This table provides a comprehensive comparison of the physical, biological, and behavioral characteristics that differentiate queen bees from worker bees, reflecting their specialized roles within the hive’s social structure.

Can a Worker Bee Become a Queen?

A worker bee cannot become queen as only larvae exclusively fed on royal jelly can fulfill this role; worker bees feed on a mixture of pollen and nectar. There may be times when a colony will need to raise a new queen because their own queen has died or has swarmed.

When a hive loses its queen, the worker bees will find larvae that are less than three days old and place them in specially made ‘queen cells’. The eggs will hatch after about three days and the larvae will feed on royal jelly. About a week later, the new virgin queens will emerge from their cells and will take flight. They will mate with the drones and then they will all try to kill each other. The one remaining queen will then take over and will begin laying eggs.

The entire process – from the loss of the original queen to the new queen laying eggs – takes just under a month. It is vital that the worker bees raise a new queen as soon as possible as a colony without a queen will not survive for long.

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The queen emits pheromones that helps to keep the other bees calm while preventing the worker bees from laying eggs. Without the queen, the workers will begin laying eggs but because they are not sexually mature, the workers cannot mate with drones and cannot fertilize the eggs they lay. This means that all eggs will hatch into male drones. As the worker bees die off, there will be no new worker bees to replace them. The role of the drone is simply to mate with the queen; they do not go out to collect food, so the entire colony will eventually disappear.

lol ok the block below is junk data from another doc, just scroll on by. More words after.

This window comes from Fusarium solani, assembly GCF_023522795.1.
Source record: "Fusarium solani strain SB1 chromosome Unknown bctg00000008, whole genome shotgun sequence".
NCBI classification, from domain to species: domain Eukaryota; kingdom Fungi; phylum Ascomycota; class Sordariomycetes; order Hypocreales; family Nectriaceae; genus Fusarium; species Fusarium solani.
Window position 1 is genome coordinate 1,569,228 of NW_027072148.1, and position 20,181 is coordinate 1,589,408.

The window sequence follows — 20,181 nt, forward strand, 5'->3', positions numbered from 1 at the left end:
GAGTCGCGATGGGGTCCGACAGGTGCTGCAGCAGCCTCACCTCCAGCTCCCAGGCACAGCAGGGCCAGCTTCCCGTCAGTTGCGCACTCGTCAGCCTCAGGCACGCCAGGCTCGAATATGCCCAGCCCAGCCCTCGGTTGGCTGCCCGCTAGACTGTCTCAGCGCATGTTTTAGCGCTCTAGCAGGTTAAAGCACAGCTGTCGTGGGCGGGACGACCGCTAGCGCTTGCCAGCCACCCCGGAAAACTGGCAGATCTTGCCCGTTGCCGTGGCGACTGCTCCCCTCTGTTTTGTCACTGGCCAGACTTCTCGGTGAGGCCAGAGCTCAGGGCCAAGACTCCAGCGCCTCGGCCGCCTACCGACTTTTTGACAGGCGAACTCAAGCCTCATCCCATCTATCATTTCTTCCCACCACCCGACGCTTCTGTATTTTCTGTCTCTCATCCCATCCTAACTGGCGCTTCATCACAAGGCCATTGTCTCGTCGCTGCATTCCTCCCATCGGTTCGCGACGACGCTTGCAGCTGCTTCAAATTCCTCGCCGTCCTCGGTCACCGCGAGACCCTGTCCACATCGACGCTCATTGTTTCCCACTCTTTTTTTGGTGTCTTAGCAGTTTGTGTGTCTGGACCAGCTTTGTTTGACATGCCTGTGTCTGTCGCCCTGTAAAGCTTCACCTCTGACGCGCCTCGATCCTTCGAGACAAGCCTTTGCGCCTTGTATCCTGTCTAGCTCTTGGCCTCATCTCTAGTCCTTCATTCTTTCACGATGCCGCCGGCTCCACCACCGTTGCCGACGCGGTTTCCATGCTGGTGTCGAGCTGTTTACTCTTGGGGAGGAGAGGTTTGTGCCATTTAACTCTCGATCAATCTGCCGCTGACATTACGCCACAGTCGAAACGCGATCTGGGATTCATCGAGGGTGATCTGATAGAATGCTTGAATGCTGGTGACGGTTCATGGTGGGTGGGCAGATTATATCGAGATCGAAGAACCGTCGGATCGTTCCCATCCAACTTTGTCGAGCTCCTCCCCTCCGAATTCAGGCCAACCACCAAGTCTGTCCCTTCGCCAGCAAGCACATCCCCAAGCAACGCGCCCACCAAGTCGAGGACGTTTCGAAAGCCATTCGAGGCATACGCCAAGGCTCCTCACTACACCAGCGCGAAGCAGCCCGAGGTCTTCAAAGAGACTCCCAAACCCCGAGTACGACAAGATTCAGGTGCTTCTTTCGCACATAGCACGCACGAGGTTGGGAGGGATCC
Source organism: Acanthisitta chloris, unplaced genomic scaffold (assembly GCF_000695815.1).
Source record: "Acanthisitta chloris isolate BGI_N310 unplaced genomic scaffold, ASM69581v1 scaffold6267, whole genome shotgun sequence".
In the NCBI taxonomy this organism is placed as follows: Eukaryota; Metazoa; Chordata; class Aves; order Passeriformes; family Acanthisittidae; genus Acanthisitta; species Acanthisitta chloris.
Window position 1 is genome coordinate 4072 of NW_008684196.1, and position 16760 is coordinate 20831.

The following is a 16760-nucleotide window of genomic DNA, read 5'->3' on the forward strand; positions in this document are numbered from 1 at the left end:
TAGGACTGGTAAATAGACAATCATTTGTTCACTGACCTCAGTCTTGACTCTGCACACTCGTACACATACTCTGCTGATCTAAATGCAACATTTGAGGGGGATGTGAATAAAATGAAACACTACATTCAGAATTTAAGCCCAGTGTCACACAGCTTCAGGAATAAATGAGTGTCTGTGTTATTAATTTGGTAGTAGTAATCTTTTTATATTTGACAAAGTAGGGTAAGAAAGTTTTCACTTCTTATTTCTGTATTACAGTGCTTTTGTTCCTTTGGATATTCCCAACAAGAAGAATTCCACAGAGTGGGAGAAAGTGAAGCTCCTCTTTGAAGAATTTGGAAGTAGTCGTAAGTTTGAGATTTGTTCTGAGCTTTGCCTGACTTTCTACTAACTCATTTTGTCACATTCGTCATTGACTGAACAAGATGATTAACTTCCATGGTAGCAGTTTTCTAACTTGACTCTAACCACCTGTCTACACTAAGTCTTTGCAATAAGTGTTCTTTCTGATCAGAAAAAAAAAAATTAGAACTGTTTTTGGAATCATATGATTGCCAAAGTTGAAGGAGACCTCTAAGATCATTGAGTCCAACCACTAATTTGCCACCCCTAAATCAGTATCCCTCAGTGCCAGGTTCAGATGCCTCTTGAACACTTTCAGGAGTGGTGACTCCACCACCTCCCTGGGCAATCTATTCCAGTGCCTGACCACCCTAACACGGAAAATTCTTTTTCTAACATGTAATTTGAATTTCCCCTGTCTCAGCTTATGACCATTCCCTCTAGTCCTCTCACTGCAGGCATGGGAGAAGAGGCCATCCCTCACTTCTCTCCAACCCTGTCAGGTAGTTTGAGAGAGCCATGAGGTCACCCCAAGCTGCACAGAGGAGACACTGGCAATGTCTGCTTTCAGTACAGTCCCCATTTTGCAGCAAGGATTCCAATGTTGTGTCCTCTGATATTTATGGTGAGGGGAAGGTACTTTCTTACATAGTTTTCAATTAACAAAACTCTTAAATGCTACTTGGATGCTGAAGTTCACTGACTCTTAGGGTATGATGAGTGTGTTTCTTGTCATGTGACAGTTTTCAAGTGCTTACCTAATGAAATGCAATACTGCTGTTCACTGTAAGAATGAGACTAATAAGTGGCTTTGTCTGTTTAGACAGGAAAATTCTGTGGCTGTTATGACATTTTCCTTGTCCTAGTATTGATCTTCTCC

If a hive is left without a queen for too long, it will become vulnerable to disease and pests. Unless the colony manages to raise a new queen, it will be necessary for a beekeeper to introduce a new queen.

queen bee vs worker bee

Queen Bee vs Worker Bee – Conclusion

While queen bees and worker bees are all female, they are quite different in terms of their appearance and what they do for the colony. The queen is the only sexually mature bee, and it is her job to populate the hive by mating with the male drones and laying eggs. The queen decides on the sex of the larvae when laying the eggs by fertilizing the ones that she wants to become workers and leaving those to be drones unfertilized. Worker bees are responsible for collecting nectar and pollen and making honey to feed the colony.

The queen bee is the largest of the adult bees, while the worker bees are the smallest. Queens can live for a number of years, but worker bees only live for between 22 and 42 days.


Q: What is the primary difference between a queen bee and a worker bee? A: The primary difference between a queen bee and a worker bee is their role within the colony. The queen bee is the only reproductive female in the colony, responsible for laying eggs and producing pheromones to maintain colony cohesion. Worker bees are non-reproductive female bees responsible for foraging, feeding larvae, producing honey, maintaining the hive, and protecting the colony.

Q: How do queen bees and worker bees differ physically? A: Queen bees are generally larger than worker bees, with a more elongated abdomen to accommodate their reproductive organs. They also have shorter wings relative to their body size, which makes them less efficient at flying. Worker bees, on the other hand, have a smaller body size and proportionally longer wings, enabling them to fly more efficiently for foraging tasks.

Q: What is the lifespan of a queen bee compared to a worker bee? A: A queen bee typically lives for 2-5 years, while the average lifespan of a worker bee ranges from 6 weeks during the active season to several months if they are born in the late fall and survive the winter.

Q: Can a worker bee become a queen bee? A: A worker bee cannot become a queen bee once it has fully developed. However, if a larva is fed a special diet called “royal jelly” during its early developmental stages, it can develop into a queen bee. This process is usually initiated when the colony senses the need for a new queen, such as when the current queen dies or her egg-laying ability declines.

Q: How do queen bees and worker bees communicate within the hive? A: Queen bees communicate with worker bees primarily through the production of pheromones, which help maintain colony cohesion and regulate worker bee behavior. Worker bees can also communicate with each other using pheromones, vibrations, and body movements, such as the waggle dance, which conveys information about the location of food sources.

Last update on 2024-06-13 / Affiliate links / Images from Amazon Product Advertising API